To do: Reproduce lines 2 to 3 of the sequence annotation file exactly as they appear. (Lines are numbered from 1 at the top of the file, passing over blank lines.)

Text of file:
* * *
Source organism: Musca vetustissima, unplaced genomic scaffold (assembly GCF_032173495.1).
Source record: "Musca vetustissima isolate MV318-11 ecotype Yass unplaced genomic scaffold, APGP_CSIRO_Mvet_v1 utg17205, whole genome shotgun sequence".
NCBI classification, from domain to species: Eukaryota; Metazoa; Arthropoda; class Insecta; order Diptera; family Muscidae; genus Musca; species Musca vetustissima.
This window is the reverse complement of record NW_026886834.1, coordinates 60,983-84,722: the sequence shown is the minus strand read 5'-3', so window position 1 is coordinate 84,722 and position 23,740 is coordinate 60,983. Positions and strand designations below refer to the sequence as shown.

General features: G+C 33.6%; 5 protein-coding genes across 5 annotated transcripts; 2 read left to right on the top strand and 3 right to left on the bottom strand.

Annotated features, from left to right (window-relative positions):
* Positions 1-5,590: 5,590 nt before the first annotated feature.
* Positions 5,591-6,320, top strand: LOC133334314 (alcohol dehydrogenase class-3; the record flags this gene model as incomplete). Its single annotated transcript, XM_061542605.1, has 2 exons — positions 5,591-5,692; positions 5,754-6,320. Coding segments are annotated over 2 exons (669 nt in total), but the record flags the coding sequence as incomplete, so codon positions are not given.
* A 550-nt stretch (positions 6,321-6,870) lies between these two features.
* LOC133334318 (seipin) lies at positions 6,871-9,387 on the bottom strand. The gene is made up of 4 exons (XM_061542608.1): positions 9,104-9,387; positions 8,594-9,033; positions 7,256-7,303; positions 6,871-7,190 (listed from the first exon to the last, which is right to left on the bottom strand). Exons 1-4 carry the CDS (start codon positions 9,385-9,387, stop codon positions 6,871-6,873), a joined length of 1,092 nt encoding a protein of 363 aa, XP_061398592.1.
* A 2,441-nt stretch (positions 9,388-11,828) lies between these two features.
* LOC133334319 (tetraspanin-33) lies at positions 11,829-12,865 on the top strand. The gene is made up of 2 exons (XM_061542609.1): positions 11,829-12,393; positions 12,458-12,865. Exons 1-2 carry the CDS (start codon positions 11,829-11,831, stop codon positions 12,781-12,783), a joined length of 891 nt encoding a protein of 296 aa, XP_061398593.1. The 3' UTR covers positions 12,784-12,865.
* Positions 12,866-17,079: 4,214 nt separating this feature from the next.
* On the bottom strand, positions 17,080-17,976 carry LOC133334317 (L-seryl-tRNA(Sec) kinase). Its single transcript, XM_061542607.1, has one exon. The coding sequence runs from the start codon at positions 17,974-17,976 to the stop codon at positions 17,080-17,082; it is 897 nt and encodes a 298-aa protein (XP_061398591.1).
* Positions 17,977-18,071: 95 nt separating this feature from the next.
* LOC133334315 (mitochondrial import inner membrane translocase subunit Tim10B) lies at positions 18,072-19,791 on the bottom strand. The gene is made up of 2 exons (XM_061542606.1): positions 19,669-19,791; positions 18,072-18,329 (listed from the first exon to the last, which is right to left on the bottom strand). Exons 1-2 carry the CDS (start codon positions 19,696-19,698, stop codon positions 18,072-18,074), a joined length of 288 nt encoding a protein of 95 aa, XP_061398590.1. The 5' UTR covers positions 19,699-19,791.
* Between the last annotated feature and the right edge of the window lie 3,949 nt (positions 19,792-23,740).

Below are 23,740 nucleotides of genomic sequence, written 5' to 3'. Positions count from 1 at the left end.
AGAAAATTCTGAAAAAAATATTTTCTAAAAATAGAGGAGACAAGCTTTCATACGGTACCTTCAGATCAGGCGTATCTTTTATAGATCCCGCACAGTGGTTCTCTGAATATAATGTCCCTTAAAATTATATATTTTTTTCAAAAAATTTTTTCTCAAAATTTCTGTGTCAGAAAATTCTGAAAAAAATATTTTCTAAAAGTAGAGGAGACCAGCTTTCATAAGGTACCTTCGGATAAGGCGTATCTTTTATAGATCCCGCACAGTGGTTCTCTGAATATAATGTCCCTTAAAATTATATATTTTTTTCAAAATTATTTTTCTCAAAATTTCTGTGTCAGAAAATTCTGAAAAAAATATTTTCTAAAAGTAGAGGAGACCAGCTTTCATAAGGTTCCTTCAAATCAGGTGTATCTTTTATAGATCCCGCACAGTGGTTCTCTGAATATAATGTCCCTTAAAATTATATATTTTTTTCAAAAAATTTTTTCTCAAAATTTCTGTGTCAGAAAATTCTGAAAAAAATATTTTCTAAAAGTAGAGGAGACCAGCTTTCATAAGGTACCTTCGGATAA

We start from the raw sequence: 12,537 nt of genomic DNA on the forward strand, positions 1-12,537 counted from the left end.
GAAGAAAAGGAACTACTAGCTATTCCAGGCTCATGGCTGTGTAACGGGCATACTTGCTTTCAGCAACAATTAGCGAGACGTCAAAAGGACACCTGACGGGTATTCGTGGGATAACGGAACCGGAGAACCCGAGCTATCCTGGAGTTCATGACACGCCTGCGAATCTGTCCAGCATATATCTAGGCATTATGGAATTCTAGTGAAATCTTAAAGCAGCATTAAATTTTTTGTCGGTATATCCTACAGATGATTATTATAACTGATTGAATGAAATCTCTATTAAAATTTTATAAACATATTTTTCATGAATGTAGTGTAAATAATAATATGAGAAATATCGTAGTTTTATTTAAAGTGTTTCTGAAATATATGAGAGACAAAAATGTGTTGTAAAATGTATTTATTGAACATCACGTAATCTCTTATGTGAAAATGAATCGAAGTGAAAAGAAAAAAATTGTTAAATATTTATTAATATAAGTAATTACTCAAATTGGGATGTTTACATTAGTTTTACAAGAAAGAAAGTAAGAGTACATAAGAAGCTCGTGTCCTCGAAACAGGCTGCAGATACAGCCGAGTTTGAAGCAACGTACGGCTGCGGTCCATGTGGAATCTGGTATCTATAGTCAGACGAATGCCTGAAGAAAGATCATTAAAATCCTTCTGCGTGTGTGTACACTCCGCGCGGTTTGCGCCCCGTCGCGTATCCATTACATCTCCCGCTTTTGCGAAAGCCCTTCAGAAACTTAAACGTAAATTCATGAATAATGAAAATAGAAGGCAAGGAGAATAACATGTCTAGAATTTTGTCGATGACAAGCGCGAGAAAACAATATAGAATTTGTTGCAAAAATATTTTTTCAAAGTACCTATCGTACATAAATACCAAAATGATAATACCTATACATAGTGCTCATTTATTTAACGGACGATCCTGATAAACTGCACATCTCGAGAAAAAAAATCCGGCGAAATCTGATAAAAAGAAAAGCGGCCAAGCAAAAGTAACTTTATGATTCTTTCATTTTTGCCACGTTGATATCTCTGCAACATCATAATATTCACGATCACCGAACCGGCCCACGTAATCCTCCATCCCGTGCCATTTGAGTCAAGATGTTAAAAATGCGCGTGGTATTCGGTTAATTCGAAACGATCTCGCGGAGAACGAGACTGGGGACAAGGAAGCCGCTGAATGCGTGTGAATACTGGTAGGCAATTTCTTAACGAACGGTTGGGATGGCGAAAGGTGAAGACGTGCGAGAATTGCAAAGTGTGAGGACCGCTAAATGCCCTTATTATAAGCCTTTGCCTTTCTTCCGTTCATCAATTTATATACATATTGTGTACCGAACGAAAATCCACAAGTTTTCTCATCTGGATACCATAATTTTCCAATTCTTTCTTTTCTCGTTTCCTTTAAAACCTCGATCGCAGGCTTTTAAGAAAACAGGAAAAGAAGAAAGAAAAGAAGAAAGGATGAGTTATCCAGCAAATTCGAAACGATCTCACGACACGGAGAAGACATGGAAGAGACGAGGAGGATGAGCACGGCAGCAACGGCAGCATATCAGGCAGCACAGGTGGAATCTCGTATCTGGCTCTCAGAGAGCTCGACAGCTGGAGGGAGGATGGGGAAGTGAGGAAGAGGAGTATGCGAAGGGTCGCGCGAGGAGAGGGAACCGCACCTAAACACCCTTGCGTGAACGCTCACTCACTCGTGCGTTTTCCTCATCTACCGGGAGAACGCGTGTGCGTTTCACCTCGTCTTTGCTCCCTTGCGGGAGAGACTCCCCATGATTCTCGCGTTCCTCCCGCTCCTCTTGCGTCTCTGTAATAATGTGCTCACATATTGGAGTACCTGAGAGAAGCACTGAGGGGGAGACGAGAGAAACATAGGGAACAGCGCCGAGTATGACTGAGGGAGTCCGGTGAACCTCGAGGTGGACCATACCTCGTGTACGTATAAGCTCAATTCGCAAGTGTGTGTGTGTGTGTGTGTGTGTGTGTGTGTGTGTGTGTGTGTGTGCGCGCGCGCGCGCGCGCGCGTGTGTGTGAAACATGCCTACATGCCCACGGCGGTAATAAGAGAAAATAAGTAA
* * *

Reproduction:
Source record: "Musca vetustissima isolate MV318-11 ecotype Yass unplaced genomic scaffold, APGP_CSIRO_Mvet_v1 utg17205, whole genome shotgun sequence".
NCBI classification, from domain to species: Eukaryota; Metazoa; Arthropoda; class Insecta; order Diptera; family Muscidae; genus Musca; species Musca vetustissima.